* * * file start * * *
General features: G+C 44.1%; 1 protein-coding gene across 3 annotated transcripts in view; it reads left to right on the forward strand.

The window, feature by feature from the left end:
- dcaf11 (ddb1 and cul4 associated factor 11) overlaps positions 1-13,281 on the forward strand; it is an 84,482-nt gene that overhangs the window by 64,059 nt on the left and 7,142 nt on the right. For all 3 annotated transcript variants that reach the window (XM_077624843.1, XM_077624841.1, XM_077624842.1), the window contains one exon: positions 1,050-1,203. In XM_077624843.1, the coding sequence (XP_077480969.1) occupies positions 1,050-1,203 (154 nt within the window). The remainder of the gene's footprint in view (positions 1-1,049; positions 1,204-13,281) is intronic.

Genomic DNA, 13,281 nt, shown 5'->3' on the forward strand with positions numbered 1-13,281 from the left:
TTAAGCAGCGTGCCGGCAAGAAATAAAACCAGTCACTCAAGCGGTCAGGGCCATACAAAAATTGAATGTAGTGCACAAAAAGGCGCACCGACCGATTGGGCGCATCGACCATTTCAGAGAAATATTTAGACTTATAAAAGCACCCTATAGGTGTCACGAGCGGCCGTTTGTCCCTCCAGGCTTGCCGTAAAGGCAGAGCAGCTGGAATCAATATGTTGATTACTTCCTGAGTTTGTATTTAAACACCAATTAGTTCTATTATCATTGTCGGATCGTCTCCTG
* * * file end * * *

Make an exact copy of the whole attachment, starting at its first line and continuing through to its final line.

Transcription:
General features: G+C 44.1%; 1 protein-coding gene across 3 annotated transcripts in view; it reads left to right on the forward strand.

The window, feature by feature from the left end:
- dcaf11 (ddb1 and cul4 associated factor 11) overlaps positions 1-13,281 on the forward strand; it is an 84,482-nt gene that overhangs the window by 64,059 nt on the left and 7,142 nt on the right. For all 3 annotated transcript variants that reach the window (XM_077624843.1, XM_077624841.1, XM_077624842.1), the window contains one exon: positions 1,050-1,203. In XM_077624843.1, the coding sequence (XP_077480969.1) occupies positions 1,050-1,203 (154 nt within the window). The remainder of the gene's footprint in view (positions 1-1,049; positions 1,204-13,281) is intronic.

Genomic DNA, 13,281 nt, shown 5'->3' on the forward strand with positions numbered 1-13,281 from the left:
TTAAGCAGCGTGCCGGCAAGAAATAAAACCAGTCACTCAAGCGGTCAGGGCCATACAAAAATTGAATGTAGTGCACAAAAAGGCGCACCGACCGATTGGGCGCATCGACCATTTCAGAGAAATATTTAGACTTATAAAAGCACCCTATAGGTGTCACGAGCGGCCGTTTGTCCCTCCAGGCTTGCCGTAAAGGCAGAGCAGCTGGAATCAATATGTTGATTACTTCCTGAGTTTGTATTTAAACACCAATTAGTTCTATTATCATTGTCGGATCGTCTCCTG